In the last years a couple of tools have evolved to help developing such documentation systems. The most known ones are:
- FitNesse: one of the oldest tools. It is an open source Wiki around the FIT Framework, that allows online creation and editing of executable specifications in the Wiki-Markup. In the last edition , FitNesse was provided with a helpful rich text editor, making the editing much easier for non technical people.
- Cucumber: is an interpreter for executable specifications written in the Given-When-then pattern. It is open source too, and is rich with extensions and plugins.
- Concordion: it supports writing executable specifications in HTML. The connection to the automation is done using HTML attributes, which makes it easy for non technical writers to edit their specifications without needing to respond to any limitations by the BDD Tool.
- Robot Framework: ” is a generic test automation framework for acceptance testing and acceptance test-driven development (ATDD). It has easy-to-use tabular test data syntax and utilizes the keyword-driven testing approach. Its testing capabilities can be extended by test libraries implemented either with Python or Java, and users can create new keywords from existing ones using the same syntax that is used for creating test cases.”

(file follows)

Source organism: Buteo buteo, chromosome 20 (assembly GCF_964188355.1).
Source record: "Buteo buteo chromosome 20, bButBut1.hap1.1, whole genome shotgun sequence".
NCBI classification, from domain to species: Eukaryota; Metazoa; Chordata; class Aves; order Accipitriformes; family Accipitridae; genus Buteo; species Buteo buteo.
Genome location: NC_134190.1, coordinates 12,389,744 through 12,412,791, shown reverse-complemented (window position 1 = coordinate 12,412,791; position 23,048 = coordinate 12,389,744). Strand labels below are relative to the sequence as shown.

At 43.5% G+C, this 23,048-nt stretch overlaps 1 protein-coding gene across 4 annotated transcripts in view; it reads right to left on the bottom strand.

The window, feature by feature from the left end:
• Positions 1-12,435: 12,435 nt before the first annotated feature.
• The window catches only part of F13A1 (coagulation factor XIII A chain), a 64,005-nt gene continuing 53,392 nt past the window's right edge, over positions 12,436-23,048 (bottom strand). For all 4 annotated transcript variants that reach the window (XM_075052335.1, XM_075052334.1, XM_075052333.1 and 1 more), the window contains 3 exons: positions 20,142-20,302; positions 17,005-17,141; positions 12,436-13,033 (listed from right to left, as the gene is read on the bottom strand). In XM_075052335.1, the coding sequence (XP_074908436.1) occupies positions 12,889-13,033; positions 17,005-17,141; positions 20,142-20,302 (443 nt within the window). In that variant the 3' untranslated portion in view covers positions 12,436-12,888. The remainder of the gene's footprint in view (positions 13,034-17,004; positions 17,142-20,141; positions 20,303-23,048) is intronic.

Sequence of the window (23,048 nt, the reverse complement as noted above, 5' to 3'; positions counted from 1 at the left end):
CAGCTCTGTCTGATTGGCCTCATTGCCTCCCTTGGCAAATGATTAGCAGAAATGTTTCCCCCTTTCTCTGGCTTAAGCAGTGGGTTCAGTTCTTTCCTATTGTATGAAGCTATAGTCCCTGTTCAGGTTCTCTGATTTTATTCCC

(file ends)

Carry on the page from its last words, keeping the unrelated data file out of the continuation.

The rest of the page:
- Greenpepper: is a plugin for Atlassian Confluence and/or XWiki that makes it possible to write executable specifications in those Wikis.
In our current project we have decided to use Greenpepper for evolving our living documentation. The reasons for that are multiple:
- The first reason was that we are already using Confluence as our knowledge management system.
- Confluence is also easy to use for non technical users and much more powerful than FitNesse.
- It was important for us to avoid introducing another tool for that purpose.
- The major advantage is that it allows us to use Confluence for the executable specifications.
- Greenpepper supports all FIT syntaxes, and supports the Given-When-Then format too.
- Extending it is also easy and makes it much more powerful.
A very weak point (from our point of view) of greenpepper is the packaged theme. It is simple, green ….(!!!), and is missing a very important feature we use very often in confluence: the left side navigation provided by the the standard confluence documentation theme.
Here is how the default Greenpepper Theme looks like:
Because the documentation theme of confluence is open source we decided to extend it so that it supports Greenpepper Scripts and macros.
And here´s the result !
Our living documentation has now the same layout as the rest of our documentation, and we can navigate through it much easier.
All we need to do is to install the plugin and select it for the living documentation space:
Get it for free !
If you are interested in our living documentation theme just drop me an email , we would provide it for you for free!